The government has championed the use of building information modelling (BIM) after it was announced that £1.7 billion has been saved on major projects over the past year.
Ministers had been full of praise for the technology and were impressed by the way it can make the construction phase a much more efficient process. Stephen Kelly, chief operating officer at the Cabinet Office, explained to Construction News that 66 per cent of the £400 billion Major Project Authority portfolio is now being delivered on time and within budget, a substantial improvement on the 33 per cent seen in 2010.
Mr Kelly told the news provider that with new technology such as BIM the government has made around £500 million of savings in the construction process. He added that major projects are now costing even less to carry out, citing that it is now 40 per cent less expensive to build a secondary school in the UK.
BIM is becoming an increasingly prominent tool within the building sector with countries all over the world adopting the technology. It works by creating 3D images of the construction phase and contractors can use it to identify potential problems before a single brick has even been laid. This is indicative in helping to reduce costs and boost efficiency meaning that structures can be put together on time and within budget.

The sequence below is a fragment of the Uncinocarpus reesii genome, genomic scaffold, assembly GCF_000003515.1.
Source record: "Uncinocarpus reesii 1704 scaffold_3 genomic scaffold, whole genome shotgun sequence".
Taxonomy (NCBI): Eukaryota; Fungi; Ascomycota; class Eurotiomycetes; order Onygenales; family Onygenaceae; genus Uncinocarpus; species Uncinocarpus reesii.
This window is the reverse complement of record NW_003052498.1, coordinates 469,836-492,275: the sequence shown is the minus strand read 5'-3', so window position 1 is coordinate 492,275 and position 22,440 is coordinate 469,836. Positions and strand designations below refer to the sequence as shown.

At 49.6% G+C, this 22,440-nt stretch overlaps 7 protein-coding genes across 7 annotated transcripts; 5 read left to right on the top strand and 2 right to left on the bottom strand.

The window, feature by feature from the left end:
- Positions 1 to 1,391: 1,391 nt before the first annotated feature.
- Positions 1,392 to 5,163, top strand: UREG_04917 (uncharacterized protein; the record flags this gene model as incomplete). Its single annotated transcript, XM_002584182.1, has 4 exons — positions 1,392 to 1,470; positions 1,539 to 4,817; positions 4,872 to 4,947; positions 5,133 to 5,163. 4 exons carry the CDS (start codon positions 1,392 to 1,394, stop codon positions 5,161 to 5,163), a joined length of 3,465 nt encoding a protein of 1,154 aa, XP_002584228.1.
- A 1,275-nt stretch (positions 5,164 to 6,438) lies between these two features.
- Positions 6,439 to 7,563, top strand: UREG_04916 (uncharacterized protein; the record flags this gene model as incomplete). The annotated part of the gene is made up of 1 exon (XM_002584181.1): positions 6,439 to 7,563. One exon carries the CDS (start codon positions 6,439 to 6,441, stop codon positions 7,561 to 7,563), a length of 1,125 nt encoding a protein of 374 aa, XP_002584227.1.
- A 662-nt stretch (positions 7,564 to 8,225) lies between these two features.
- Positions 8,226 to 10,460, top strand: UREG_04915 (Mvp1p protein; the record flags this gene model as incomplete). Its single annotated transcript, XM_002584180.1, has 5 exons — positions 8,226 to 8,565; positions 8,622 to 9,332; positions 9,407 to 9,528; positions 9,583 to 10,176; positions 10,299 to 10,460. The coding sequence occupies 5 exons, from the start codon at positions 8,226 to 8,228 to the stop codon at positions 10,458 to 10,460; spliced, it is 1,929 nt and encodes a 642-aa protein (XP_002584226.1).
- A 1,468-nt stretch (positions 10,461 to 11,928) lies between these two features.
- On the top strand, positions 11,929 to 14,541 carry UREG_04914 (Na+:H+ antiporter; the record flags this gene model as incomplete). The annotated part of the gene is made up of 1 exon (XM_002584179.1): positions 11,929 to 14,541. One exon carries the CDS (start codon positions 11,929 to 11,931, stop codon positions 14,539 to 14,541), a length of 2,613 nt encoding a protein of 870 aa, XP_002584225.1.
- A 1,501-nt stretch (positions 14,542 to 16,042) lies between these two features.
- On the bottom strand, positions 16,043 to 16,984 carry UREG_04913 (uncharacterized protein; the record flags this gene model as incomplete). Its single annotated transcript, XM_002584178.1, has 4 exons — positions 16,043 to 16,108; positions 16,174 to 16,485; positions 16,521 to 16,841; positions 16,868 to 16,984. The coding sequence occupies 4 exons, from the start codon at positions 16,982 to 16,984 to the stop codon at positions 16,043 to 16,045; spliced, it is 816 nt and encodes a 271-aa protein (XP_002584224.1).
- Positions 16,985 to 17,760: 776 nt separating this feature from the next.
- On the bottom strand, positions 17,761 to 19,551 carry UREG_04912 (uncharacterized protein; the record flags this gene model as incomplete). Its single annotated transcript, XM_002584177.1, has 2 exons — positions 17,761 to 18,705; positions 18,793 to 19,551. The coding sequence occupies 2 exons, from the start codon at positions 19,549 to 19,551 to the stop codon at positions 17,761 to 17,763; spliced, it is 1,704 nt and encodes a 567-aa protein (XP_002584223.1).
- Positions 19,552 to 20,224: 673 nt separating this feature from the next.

Chloe Smith, minister for political and constitutional reform, also gave her backing to the introduction of BIM into the mainstream construction sector and praised the way it can help to reduce costs for major projects.
She told the news provider: "We are making cost savings, which is massively important, as that’s the thing that allows you to build six schools for the price of five.
"The other main point about what we are achieving in construction is because we are such a large client we are able to encourage the industry to do it a bit differently and we see the industry responding, with things like BIM."
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